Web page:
This documentary has twists and turns that most documentaries don't follow; it shadows the main characters from their sun soaked youth and triumph and tracks their paths in and out of their world of darkness and misery then finally documenting their rugged path back from addiction. Part of the film was recorded in prison and under bridges (past residence of skater entrepreneur Bruce Logan) and a drug and alcohol treatment center for men.(Dennis Martinez's current work, "90% of the men come straight from prison and live with us for 4-6 months as they transition into society" ) where unfolding real life stories grip the audience. For those who are considering 'sampling' drugs and dream about escaping unscathed from that lifestyle this is a good prescription to help them avoid the pitfalls and destructiveness that awaits many who embrace this lifestyle. No preachiness, no talking down, just hard core music, action and real life drama. It doesn't get more real than DOPE.

Ali Boulala, BS Air
2 Ali Boulala

Ali Boulala of Finnish and Algerian descent was born January 28, 1979 in Stockholm, Sweden, and rode for Flip and Independent. He was known for his relaxed but flamboyant style and filmed notable parts in the Flip videos “Sorry” and “Really Sorry”, Osiris' “Subject to Change” and also appeared in numerous Baker videos.

Ali Boulala was sentenced to four years in jail in 2008 and served a two-year prison sentence for the death of skateboarder Shane Cross back in 2007 in a motorcycle accident in Melbourne Australia. He was eventually released from prison on March 12, 2010.

Ali Boulala killed Shane Cross when he smashed into the wall of the Tramway Hotel at an estimated 30km/h at about 1.05 am after doing two to three laps around the block. A rising superstar, Shane Cross, 20, was a pillion passenger on the bike.

Boulala had a blood alcohol concentration of .162 and Cross, who died in hospital, had a blood alcohol level of .18. Neither of the men was wearing helmets. Boulala and Cross had earlier been at a city nightspot called the Cherry Bar. They then went to a friend’s house and drank beer. Before the crash, Cross was overheard twice telling Boulala he wanted to go for a ride on the motorbike. Boulala wouldn't let Cross go because he didn't have a helmet, "You were therefore aware of the potential ramifications," Judge Pullen said before adding "You threw caution to the wind at a later stage on this evening."

Judge Pullen said Cross had his whole life to look forward to and his family had suffered enormously as a result of Boulala's conduct, she added that “Boulala's injuries would provide ongoing punishment for him”.

Cross was regarded as one of Australia's most talented skateboarders. It is understood he had signed to star in a video game.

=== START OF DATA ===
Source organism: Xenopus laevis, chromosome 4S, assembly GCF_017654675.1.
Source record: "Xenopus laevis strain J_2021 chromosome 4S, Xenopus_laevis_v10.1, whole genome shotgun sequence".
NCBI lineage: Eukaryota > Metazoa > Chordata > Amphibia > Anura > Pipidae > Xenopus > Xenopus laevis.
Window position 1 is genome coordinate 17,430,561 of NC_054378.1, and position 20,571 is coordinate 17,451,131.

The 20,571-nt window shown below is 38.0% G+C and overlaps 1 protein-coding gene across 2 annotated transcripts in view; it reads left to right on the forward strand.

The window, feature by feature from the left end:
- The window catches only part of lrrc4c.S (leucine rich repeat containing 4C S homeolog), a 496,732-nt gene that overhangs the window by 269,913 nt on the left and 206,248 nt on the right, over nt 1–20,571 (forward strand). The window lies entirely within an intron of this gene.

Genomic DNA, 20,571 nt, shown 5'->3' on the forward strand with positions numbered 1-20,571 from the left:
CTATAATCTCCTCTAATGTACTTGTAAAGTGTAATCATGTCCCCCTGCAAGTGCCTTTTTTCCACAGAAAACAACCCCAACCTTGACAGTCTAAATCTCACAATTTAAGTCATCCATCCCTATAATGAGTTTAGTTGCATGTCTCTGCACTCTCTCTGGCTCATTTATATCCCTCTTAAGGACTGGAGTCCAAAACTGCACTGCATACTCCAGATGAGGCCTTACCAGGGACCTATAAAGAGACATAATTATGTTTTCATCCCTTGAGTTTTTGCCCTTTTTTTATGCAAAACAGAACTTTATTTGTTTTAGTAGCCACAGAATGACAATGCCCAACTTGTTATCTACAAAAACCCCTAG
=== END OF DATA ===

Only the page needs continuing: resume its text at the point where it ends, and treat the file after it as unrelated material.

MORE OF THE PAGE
According to the Flip website, Boulala aspires to skate once again. In 2010, Boulala was added to the Kr3w Clothing Team but because he suffered a severe brain injury in the accident, he spent more than three months in hospital and experienced post-traumatic amnesia for 65 days. By the time he was discharged from hospital, he was only able to walk 200m without a walking aid and has not been able to return to skateboarding or motorbike riding because he had a reduced range of movement, strength and co-ordination and suffered spasticity in his lower right leg.

Boulala's pro model board in 2003 which depicted him sitting on a motorcycle with a bottle of beer in his hand was pulled from retailers after the incident.

3. Joshua Swindell

Sharing the distinction of a murder conviction with Rogowski is former pro skateboarder Joshua Swindell. In 1995, Swindell was convicted of beating Keith Ogden to death outside a California bar on July 7th 1993 and was sentenced to 15 years to life.

But this was not the first time Joshua Swindell had problems with The Law: before he went away for good after smashing a brick over a gay man's head and killing him, Josh Swindle got busted at the Mexican border with guns in his car. Earl Parker caught up with Josh for an interview while he served out his time in a Tijuana penitentiary. Drugs, Broomstick shanks, hookers, bribing guards, and beating a guy down for trying to steal his shoes all get detailed accounts.

The Keith Ogden killing was the first (reported) gay-bashing-murder to hit the skateboard world. Regardless that the facts are in dispute, a jury found that Josh Swindell was guilty of a second-degree hate crime murder and he is now in jail for 15 years.

Word on the street was that Danny Way, Joshua Swindell, and Steven Matus were out and drunk in Azuza (between Los Angeles and Diamond Bar) after attending a rap party.